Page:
Trump reiterates he’ll veto defense spending bill over protections for leftist Big Tech
December 17, 2020 (LifeSiteNews) – President Donald Trump confirmed Thursday that he intends to veto the National Defense Authorization Act (NDAA) over Congress’s refusal to include language repealing a controversial liability shield for social media companies which, critics say, have used their protected status to discriminate against conservative speech with impunity.
“I will Veto the Defense Bill, which will make China very unhappy. They love it,” Trump tweeted Thursday. “Must have Section 230 termination, protect our National Monuments and allow for removal of military from far away, and very unappreciative, lands. Thank you!”
I will Veto the Defense Bill, which will make China very unhappy. They love it. Must have Section 230 termination, protect our National Monuments and allow for removal of military from far away, and very unappreciative, lands. Thank you! https://t.co/9rI08S5ofO— Donald J. Trump (@realDonaldTrump) December 17, 2020
Congress renews the NDAA every year, accounting for $740 billion of defense funding. For several weeks, Trump has threatened not to sign it this year unless lawmakers add a provision repealing Section 230 of the federal Communications Decency Act, which immunizes websites from being held liable for the third-party content they host, such as posts, tweets, or videos uploaded by their users.
This provision has been credited with helping the internet thrive, but has grown controversial in recent years as the likes of Facebook, Twitter, and YouTube have grown bolder in exercising editorial judgment over which content to restrict and what to flag as “hateful,” “harmful,” or “misinformation.” That trend has led to growing calls y conservatives to either amend, reinterpret, or repeal Section 230.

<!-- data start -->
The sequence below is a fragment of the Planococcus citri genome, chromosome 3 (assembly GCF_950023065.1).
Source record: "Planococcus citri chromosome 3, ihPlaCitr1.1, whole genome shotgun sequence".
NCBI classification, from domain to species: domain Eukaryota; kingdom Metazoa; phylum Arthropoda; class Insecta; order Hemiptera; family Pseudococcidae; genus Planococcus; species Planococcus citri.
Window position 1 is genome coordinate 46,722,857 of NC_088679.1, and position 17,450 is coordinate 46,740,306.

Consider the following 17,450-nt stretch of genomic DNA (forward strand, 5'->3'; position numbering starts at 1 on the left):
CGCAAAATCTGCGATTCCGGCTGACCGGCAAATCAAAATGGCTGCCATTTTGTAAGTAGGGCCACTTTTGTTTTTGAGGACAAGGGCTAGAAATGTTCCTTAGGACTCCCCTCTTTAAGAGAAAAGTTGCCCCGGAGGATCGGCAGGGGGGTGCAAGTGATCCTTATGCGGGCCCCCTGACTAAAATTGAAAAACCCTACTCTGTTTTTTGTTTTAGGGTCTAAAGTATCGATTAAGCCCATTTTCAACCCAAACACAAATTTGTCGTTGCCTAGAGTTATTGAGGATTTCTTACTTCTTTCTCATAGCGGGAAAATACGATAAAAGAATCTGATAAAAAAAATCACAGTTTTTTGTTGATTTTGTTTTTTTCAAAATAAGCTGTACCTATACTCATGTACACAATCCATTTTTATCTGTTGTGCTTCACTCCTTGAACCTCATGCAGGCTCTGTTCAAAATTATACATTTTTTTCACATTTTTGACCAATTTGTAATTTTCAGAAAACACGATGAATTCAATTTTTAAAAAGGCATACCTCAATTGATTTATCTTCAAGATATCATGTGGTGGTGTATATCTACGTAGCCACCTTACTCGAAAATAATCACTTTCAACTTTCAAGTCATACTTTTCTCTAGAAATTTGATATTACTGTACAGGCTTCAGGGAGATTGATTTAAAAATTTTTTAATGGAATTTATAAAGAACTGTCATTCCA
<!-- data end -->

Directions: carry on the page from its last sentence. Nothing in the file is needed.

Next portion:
Trump has firmly landed on full repeal as the answer, motivated in part by Twitter restricting scores of his tweets alleging major fraud in the presidential election, including “fact-checking” disclaimers and limits on users’ ability to like, reply to, or share them.
In October, Supreme Court Justice Clarence Thomas suggested that the real problem may be how courts have reinterpreted Section 230 since its adoption in 1996.
“Section 230(c)(1) protects a company from publisher liability only when content is ‘provided by another information content provider.’ Nowhere does this provision protect a company that is itself the information content provider,” Thomas wrote. “But from the beginning, courts have held that §230(c)(1) protects the ‘exercise of a publisher’s traditional editorial functions—such as deciding whether to publish, withdraw, postpone or alter content.”
“Under this interpretation, a company can solicit thousands of potentially defamatory statements, ‘selec[t] and edi[t] . . . for publication’ several of those statements, add commentary, and then feature the final product prominently over other submissions—all while enjoying immunity,” he continued. “[B]y construing §230(c)(1) to protect any decision to edit or remove content...courts have curtailed the limits Congress placed on decisions to remove content.”